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Author Topic: What are rogue planets?  (Read 1190 times)

Offline oatman

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What are rogue planets?
« on: 19/11/2012 12:41:53 »
I understand these to be planets not orbiting a star....though I thought this was one of the very features that defined a planet? Can anyone shed light on what makes a planet and a rogue planet, and what orbit it would take, if not part of a solar system?

Thanks!


 

Offline Phractality

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Re: What are rogue planets?
« Reply #1 on: 19/11/2012 18:13:09 »
Most planetary systems begin in utter chaos. They remain chaotic until they find a stable configuration. In a chaotic system, planets often swap orbits, collide or break up when passing a larger planet; or a planet may be ejected from the system into interstellar space. Each time such an event occurs, the system becomes either more stable or less stable. This may continue for hundreds of millions of years. When the system becomes highly stable, it may remains that way for billions of years, which is why most planetary systems appear to be stable.
So most rouge planets are believed to have formed around stars and been ejected due to close encounters with other planets. The distance between stars is so great that a rogue planet may drift for billions of years before finding another star to orbit. To enter orbit, it must exchange momentum and energy with another planet already orbiting that star. Adding a planet to a stable system will most likely put the system back into a chaotic state for hundreds of millions of years.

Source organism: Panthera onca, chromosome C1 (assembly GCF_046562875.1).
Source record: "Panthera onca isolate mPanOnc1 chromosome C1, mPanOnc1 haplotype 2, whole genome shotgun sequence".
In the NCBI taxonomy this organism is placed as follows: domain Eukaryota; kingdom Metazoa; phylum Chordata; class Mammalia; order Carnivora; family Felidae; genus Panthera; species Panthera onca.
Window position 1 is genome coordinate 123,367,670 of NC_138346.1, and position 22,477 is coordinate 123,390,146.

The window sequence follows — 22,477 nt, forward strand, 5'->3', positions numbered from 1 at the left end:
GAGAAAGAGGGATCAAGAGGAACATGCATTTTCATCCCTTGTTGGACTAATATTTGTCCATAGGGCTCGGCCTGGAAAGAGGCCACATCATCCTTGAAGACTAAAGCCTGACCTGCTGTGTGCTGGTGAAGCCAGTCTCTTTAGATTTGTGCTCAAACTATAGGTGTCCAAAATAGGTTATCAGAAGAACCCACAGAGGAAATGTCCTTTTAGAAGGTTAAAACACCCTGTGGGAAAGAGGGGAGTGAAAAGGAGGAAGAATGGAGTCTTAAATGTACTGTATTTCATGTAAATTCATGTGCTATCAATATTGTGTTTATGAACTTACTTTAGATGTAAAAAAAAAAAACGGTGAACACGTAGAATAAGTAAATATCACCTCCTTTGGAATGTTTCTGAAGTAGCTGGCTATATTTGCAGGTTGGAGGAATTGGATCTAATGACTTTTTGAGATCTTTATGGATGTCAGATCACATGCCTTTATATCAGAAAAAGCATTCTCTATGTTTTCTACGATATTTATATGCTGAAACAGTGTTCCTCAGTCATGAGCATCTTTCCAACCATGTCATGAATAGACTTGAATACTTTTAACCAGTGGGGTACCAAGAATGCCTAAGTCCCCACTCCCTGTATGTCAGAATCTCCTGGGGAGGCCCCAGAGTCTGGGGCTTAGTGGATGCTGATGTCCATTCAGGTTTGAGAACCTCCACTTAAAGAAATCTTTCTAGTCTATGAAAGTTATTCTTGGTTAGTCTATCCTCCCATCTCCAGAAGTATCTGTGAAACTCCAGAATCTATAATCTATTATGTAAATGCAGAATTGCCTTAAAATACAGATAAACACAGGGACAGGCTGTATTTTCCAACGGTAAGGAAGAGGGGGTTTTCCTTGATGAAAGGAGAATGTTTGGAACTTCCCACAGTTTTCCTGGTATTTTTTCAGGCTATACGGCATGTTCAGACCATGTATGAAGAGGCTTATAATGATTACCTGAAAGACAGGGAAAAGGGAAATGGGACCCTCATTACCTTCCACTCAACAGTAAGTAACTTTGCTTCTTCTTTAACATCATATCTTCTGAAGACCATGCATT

« Last Edit: 19/11/2012 18:15:03 by Phractality »
 

Offline CliffordK

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Re: What are rogue planets?
« Reply #2 on: 19/11/2012 23:03:26 »
Could a rogue planet form as part of a supernova?  Either clumps of matter ejected from the star, or as a planet getting displaced from its orbit?
 

Offline evan_au

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Re: What are rogue planets?
« Reply #3 on: 22/11/2012 11:00:30 »
I think a supernova would tend to scatter hot gas and dust in all directions, making it unlikely to coalesce into a planet until it cooled and slowed as part of a dust cloud.

Even then, I think it would take the frictional effects of an accretion disk to dissipate the different velocities of different gas and dust particles into a sufficiently dense cloud which is pretty much in the same location, heading in pretty much the same direction, at pretty much the same speed, at a sufficiently low temperature, which could then coalesce into a planetoid. 

I agree that any pre-existing planets which survived the supernova without being shattered could well be cast adrift in interstellar space, with signs of a severe scorching.
« Last Edit: 22/11/2012 19:30:55 by evan_au »
 

The Naked Scientists Forum

Re: What are rogue planets?
« Reply #3 on: 22/11/2012 11:00:30 »

 

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